Action 96. Add New Basic Human Rights, such as Environmental Rights, and Define the Responsibilities of the Japanese People!
It is sometimes said that the Constitution of Japan is like the pocket of Doraemon. This refers to Article 13, which stipulates the “right to the pursuit of happiness.” This is the article based on which many new human rights to be guaranteed have emerged in response to changes in our society. These new human rights should be included in the new Constitution. At the same time, it is necessary for us to consider how to define the “responsibility of the Japanese people” and the “roles of Japan and its people” in order for the Japanese people, as the sovereign, to be involved in the national administration and for the creation of the best possible Japan.
Action 95. Ensure the Firm Maintenance of Paragraph 1 of Article 9 of the Constitution of Japan; Then Clearly Describe the Japanese Self-Defense Forces (SDF) and their Roles based on the Actual Situation!
According to Yukio Okamoto, a former diplomat, “We Japanese people should be proud of the path we have followed as a world-acclaimed peaceful nation under Article 9 of the Constitution. However, the reason why we have managed to get by without being attacked by other countries despite our low level of defense spending is not because of Article 9 but because of the defense system under the Japan-U.S. Security Treaty.” There is no guarantee that this deterrent system can be maintained into the future. It is necessary to develop realistic security policies that take into account the environment we are in.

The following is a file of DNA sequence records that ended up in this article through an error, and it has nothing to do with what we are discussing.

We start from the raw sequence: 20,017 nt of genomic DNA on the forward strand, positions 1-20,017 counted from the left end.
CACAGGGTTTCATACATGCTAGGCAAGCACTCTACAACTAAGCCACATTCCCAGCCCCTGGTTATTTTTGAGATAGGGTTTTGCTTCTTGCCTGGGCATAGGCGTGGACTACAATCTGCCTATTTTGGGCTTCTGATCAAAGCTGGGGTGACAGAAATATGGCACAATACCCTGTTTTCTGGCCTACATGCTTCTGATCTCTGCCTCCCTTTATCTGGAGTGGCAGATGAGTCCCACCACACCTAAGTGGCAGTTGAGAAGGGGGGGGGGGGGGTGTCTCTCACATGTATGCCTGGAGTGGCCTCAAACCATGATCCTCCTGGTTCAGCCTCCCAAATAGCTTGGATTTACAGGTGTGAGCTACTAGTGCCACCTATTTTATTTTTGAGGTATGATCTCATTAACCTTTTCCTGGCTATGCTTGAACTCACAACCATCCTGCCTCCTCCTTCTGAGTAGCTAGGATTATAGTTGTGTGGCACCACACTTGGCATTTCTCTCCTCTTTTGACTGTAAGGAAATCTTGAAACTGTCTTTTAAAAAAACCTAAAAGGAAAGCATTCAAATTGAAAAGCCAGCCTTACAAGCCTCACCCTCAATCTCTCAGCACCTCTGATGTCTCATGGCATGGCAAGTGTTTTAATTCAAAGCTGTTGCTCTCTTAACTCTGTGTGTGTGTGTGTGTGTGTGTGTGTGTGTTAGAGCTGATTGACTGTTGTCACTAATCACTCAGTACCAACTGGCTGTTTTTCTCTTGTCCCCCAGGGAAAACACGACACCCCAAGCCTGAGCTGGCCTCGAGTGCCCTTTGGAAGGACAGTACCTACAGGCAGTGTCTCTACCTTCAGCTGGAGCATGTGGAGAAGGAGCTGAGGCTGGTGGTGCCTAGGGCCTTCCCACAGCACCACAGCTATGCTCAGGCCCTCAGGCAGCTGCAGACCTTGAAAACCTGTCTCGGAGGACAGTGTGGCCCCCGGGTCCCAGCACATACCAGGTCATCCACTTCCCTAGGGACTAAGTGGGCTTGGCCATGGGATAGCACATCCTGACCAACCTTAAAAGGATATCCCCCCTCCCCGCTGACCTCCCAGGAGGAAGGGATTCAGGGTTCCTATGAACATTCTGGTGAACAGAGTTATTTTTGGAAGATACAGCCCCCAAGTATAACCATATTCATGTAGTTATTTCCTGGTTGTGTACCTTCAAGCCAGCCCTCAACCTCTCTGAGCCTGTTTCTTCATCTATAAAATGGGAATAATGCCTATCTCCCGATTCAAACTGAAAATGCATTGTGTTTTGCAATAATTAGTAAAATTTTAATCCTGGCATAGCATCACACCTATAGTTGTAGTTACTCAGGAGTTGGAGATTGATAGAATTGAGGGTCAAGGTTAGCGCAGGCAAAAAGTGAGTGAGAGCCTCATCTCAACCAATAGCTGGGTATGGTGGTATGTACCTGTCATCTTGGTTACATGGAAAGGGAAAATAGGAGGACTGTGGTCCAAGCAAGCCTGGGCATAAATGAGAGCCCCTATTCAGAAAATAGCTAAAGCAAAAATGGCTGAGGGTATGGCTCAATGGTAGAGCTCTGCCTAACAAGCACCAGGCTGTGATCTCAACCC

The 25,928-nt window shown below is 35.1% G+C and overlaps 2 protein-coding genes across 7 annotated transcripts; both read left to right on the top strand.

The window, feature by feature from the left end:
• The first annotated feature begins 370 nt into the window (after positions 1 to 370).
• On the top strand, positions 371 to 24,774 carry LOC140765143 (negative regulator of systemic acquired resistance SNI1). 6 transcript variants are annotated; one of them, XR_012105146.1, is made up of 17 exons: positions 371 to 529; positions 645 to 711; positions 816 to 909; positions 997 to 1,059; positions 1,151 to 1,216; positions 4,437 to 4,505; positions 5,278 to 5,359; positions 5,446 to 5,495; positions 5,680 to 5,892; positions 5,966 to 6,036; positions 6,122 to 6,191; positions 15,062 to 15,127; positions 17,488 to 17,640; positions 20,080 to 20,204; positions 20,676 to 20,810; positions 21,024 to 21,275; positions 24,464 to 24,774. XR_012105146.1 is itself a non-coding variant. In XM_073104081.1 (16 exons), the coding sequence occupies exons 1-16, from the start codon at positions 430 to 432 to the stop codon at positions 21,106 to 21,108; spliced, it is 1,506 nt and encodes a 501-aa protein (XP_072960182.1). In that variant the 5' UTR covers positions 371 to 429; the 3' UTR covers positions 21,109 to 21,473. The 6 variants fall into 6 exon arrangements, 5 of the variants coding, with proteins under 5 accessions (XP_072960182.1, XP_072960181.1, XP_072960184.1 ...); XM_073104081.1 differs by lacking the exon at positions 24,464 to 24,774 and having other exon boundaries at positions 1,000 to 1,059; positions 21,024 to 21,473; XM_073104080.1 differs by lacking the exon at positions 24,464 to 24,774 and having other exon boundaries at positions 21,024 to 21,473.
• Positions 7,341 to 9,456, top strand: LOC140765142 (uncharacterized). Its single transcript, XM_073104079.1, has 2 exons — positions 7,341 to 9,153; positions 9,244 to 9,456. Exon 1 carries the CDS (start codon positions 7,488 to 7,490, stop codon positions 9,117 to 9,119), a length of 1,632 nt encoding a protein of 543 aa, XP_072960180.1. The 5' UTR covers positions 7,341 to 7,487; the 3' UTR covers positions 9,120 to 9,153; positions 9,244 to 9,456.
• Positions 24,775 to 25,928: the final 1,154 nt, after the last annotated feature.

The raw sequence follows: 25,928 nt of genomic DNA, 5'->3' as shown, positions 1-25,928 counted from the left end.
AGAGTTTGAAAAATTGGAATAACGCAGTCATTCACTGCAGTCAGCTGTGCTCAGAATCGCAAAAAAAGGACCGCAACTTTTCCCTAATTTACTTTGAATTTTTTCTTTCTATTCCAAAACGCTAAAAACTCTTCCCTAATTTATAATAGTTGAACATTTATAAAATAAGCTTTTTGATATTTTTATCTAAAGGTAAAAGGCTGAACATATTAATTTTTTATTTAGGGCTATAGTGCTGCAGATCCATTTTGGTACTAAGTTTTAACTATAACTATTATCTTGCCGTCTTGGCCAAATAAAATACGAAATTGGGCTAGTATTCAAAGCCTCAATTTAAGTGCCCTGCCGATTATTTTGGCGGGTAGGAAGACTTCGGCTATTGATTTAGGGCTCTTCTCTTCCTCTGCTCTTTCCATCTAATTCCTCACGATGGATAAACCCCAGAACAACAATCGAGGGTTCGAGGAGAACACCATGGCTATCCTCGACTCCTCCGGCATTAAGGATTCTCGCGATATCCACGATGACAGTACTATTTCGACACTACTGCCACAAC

Action 94. Describe Japan in the Preamble to the Constitution of Japan and Define the Head of State!
What is a constitution? From a modern constitutional perspective, which was established through people’s revolutions in Europe, the purpose of a constitution is to “limit the national authority to protect human rights.” In the present day, however, a constitution should both serve as the limiting legislation for a state while at the same time providing the grand design of the state and describing the basic values of the country and society. In the new Constitution, it is necessary to clearly present this basic concept at the beginning.